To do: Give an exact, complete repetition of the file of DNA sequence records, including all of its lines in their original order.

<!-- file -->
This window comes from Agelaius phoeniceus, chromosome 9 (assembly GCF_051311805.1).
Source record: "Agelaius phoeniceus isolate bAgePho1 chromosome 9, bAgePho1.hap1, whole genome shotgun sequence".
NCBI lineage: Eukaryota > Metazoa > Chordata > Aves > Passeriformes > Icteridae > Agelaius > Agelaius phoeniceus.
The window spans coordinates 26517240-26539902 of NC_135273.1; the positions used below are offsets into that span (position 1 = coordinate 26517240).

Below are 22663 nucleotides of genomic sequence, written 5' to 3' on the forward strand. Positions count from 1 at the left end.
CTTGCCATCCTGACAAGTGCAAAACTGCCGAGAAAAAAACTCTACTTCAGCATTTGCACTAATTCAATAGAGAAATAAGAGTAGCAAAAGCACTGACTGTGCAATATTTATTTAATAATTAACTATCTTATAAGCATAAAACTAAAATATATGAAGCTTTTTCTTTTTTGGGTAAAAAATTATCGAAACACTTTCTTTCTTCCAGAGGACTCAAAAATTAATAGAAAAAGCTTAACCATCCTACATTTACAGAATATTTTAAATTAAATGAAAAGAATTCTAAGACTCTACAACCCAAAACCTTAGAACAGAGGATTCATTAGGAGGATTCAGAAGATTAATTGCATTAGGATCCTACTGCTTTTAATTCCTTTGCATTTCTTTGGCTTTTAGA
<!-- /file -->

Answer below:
This window comes from Agelaius phoeniceus, chromosome 9 (assembly GCF_051311805.1).
Source record: "Agelaius phoeniceus isolate bAgePho1 chromosome 9, bAgePho1.hap1, whole genome shotgun sequence".
NCBI lineage: Eukaryota > Metazoa > Chordata > Aves > Passeriformes > Icteridae > Agelaius > Agelaius phoeniceus.
The window spans coordinates 26517240-26539902 of NC_135273.1; the positions used below are offsets into that span (position 1 = coordinate 26517240).

Below are 22663 nucleotides of genomic sequence, written 5' to 3' on the forward strand. Positions count from 1 at the left end.
CTTGCCATCCTGACAAGTGCAAAACTGCCGAGAAAAAAACTCTACTTCAGCATTTGCACTAATTCAATAGAGAAATAAGAGTAGCAAAAGCACTGACTGTGCAATATTTATTTAATAATTAACTATCTTATAAGCATAAAACTAAAATATATGAAGCTTTTTCTTTTTTGGGTAAAAAATTATCGAAACACTTTCTTTCTTCCAGAGGACTCAAAAATTAATAGAAAAAGCTTAACCATCCTACATTTACAGAATATTTTAAATTAAATGAAAAGAATTCTAAGACTCTACAACCCAAAACCTTAGAACAGAGGATTCATTAGGAGGATTCAGAAGATTAATTGCATTAGGATCCTACTGCTTTTAATTCCTTTGCATTTCTTTGGCTTTTAGA